The original structure of the ghetto of Turin was located near P. San Carlo and included 5 courtyards linked by covered passageways called Dark Porticoes; there were 527 rooms in all with shops located on the ground floor. The gate at no. 5, Via Maria Vittoria was the heart of the ghetto with an Italian rite temple, a school, and a basement ritual bath not far from the Spanish rite synagogue.
The Ghetto nuovo gate at no. 2, Via des Ambrois, was the 3rd German rite synagogue.
The modern synagogue is located near Porta Nuova railway station. At Via Sant'Anselmo and Via San Pio V there is a square named for the Turin writer, Primo Levi.
Turin has had four Jewish cemeteries since the 15th century. Today there are seven Jewish sections in the town cemetery.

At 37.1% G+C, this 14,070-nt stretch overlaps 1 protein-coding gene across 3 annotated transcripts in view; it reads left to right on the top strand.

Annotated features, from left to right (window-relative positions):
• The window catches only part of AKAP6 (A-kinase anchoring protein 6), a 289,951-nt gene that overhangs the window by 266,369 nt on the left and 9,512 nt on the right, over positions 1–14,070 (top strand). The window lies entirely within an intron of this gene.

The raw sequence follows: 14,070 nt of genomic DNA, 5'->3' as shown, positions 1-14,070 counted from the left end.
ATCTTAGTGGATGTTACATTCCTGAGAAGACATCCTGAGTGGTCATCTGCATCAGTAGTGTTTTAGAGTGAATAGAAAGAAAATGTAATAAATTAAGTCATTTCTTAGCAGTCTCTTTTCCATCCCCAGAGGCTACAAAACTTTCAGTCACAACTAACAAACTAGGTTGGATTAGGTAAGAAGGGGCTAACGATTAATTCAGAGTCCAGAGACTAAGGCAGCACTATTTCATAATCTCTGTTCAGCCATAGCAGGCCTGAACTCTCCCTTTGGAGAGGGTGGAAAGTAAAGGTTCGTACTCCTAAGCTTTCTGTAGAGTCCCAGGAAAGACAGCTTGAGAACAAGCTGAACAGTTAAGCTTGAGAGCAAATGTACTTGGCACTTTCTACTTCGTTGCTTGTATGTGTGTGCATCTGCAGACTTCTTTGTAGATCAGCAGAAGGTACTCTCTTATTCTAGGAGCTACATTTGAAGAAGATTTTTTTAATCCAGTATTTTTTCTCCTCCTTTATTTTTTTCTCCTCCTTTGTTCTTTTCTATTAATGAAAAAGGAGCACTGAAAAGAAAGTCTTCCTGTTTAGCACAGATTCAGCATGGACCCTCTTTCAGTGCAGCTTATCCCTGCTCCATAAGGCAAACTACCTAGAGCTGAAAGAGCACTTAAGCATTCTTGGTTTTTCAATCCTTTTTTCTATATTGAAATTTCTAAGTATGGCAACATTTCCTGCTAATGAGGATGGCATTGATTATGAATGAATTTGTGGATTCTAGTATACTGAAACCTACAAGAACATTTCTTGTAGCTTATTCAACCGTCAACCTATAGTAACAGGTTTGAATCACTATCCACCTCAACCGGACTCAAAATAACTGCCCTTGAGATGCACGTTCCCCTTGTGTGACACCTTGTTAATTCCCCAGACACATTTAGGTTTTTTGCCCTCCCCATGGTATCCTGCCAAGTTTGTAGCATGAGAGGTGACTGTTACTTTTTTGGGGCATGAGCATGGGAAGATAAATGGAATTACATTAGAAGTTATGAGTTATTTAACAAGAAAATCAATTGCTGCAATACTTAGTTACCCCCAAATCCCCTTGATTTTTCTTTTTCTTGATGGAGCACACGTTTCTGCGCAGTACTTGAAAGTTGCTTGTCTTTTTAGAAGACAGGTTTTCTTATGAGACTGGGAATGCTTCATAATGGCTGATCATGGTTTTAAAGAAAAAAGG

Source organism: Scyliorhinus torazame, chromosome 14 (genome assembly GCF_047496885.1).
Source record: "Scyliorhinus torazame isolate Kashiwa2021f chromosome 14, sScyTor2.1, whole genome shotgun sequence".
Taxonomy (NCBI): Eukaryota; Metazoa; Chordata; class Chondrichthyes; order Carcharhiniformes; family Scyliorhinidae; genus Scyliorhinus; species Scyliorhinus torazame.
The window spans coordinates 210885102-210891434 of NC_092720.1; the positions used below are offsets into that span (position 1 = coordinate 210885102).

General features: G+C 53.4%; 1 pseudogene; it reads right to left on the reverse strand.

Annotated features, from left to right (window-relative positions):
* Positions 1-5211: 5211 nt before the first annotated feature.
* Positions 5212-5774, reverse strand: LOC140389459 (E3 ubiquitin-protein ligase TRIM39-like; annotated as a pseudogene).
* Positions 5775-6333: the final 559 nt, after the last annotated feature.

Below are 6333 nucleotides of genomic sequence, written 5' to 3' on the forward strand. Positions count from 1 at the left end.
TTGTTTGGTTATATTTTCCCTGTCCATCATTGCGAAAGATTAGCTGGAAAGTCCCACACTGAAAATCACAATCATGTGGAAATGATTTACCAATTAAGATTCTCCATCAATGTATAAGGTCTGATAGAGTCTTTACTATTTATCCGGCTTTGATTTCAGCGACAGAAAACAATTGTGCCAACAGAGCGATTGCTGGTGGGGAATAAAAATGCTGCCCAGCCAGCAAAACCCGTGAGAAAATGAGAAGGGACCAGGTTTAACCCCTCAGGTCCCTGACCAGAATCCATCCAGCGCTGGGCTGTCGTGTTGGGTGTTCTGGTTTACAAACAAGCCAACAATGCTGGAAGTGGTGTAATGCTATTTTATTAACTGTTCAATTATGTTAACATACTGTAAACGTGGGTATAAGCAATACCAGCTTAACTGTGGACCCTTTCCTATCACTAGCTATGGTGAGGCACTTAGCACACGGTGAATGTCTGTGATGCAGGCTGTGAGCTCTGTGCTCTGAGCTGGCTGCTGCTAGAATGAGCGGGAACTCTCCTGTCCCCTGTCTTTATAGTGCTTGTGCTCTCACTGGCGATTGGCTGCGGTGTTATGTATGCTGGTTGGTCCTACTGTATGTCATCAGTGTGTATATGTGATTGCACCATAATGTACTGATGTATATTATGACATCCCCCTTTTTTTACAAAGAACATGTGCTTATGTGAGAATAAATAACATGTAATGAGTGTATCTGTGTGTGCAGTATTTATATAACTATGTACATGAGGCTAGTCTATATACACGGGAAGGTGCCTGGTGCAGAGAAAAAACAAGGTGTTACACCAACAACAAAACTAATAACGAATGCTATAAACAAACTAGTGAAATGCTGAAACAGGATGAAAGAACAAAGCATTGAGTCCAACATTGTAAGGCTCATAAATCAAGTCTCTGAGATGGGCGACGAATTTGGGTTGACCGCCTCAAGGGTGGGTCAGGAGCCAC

In 1424, a small group of Jews settled in Turin, much later than other places in Piedmont. Hints of the growth of the population here are evidenced by the University area where a Jewish cemetery and kosher butcher were located. From 1430 on, the Savoy Statute declared that Jews had to wear a badge but that Christians could not hit or insult them. While Jews lived separately from the rest of the population, it was never actually enforced in over 200 years. There was a ban on new synagogues, and in 1679, this first Piedmontese ghetto was established (others followed starting in 1723). The "vecchio ghetto" included the former Hospice of the Carità, Via Maria Vittoria, Via Bogino, Via Principe Amedeo and Via San Francesco di Paola. The block of San Benedetto was added in 1848 as the population grew. In 1848 after emancipation work began on a new synagogue. The Mole Antonelliana proved too costly and as a result was ceded to the city in 1875 in exchange for land to build a smaller synagogue. The community here is large and active and includes the cities of Alessandria, Asti, Aacqui, Carmagnola, Cherasco, Chieri, Cuneo, Ivrea, Mondovi and Saluzzo. In the old ghetto we can still find the community building which houses two synagogues, a library, social center, the community offices, a school, and a rest home.